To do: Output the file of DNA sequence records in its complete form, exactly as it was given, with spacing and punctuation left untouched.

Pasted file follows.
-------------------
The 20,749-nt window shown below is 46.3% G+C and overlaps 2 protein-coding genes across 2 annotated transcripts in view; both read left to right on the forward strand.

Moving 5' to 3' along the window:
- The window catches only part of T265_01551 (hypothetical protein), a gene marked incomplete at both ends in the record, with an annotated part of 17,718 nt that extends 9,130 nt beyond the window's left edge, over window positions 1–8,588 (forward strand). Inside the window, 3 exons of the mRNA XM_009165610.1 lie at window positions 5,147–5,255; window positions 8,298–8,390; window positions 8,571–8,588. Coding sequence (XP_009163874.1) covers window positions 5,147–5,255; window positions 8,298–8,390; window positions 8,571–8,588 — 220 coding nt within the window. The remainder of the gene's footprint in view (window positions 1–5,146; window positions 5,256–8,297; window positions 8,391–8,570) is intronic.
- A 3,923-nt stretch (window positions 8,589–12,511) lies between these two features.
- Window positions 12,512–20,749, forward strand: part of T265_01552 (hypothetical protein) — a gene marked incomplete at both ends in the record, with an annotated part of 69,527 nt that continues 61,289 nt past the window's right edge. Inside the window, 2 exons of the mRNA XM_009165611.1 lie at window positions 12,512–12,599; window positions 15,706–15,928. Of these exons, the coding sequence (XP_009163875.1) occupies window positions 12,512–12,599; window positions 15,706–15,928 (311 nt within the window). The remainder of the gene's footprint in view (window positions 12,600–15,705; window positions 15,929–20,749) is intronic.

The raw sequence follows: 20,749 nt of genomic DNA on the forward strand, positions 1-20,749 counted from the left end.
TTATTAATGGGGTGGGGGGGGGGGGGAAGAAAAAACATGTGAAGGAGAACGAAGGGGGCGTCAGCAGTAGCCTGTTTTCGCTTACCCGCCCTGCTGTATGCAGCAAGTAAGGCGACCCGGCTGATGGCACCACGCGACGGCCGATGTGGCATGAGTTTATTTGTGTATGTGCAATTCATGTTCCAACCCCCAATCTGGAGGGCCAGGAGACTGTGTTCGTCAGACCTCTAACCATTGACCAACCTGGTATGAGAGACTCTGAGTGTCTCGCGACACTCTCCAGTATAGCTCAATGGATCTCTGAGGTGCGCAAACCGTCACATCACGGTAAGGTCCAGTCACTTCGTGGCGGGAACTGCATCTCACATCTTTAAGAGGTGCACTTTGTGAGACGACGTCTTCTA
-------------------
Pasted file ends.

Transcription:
The 20,749-nt window shown below is 46.3% G+C and overlaps 2 protein-coding genes across 2 annotated transcripts in view; both read left to right on the forward strand.

Moving 5' to 3' along the window:
- The window catches only part of T265_01551 (hypothetical protein), a gene marked incomplete at both ends in the record, with an annotated part of 17,718 nt that extends 9,130 nt beyond the window's left edge, over window positions 1–8,588 (forward strand). Inside the window, 3 exons of the mRNA XM_009165610.1 lie at window positions 5,147–5,255; window positions 8,298–8,390; window positions 8,571–8,588. Coding sequence (XP_009163874.1) covers window positions 5,147–5,255; window positions 8,298–8,390; window positions 8,571–8,588 — 220 coding nt within the window. The remainder of the gene's footprint in view (window positions 1–5,146; window positions 5,256–8,297; window positions 8,391–8,570) is intronic.
- A 3,923-nt stretch (window positions 8,589–12,511) lies between these two features.
- Window positions 12,512–20,749, forward strand: part of T265_01552 (hypothetical protein) — a gene marked incomplete at both ends in the record, with an annotated part of 69,527 nt that continues 61,289 nt past the window's right edge. Inside the window, 2 exons of the mRNA XM_009165611.1 lie at window positions 12,512–12,599; window positions 15,706–15,928. Of these exons, the coding sequence (XP_009163875.1) occupies window positions 12,512–12,599; window positions 15,706–15,928 (311 nt within the window). The remainder of the gene's footprint in view (window positions 12,600–15,705; window positions 15,929–20,749) is intronic.

The raw sequence follows: 20,749 nt of genomic DNA on the forward strand, positions 1-20,749 counted from the left end.
TTATTAATGGGGTGGGGGGGGGGGGGAAGAAAAAACATGTGAAGGAGAACGAAGGGGGCGTCAGCAGTAGCCTGTTTTCGCTTACCCGCCCTGCTGTATGCAGCAAGTAAGGCGACCCGGCTGATGGCACCACGCGACGGCCGATGTGGCATGAGTTTATTTGTGTATGTGCAATTCATGTTCCAACCCCCAATCTGGAGGGCCAGGAGACTGTGTTCGTCAGACCTCTAACCATTGACCAACCTGGTATGAGAGACTCTGAGTGTCTCGCGACACTCTCCAGTATAGCTCAATGGATCTCTGAGGTGCGCAAACCGTCACATCACGGTAAGGTCCAGTCACTTCGTGGCGGGAACTGCATCTCACATCTTTAAGAGGTGCACTTTGTGAGACGACGTCTTCTA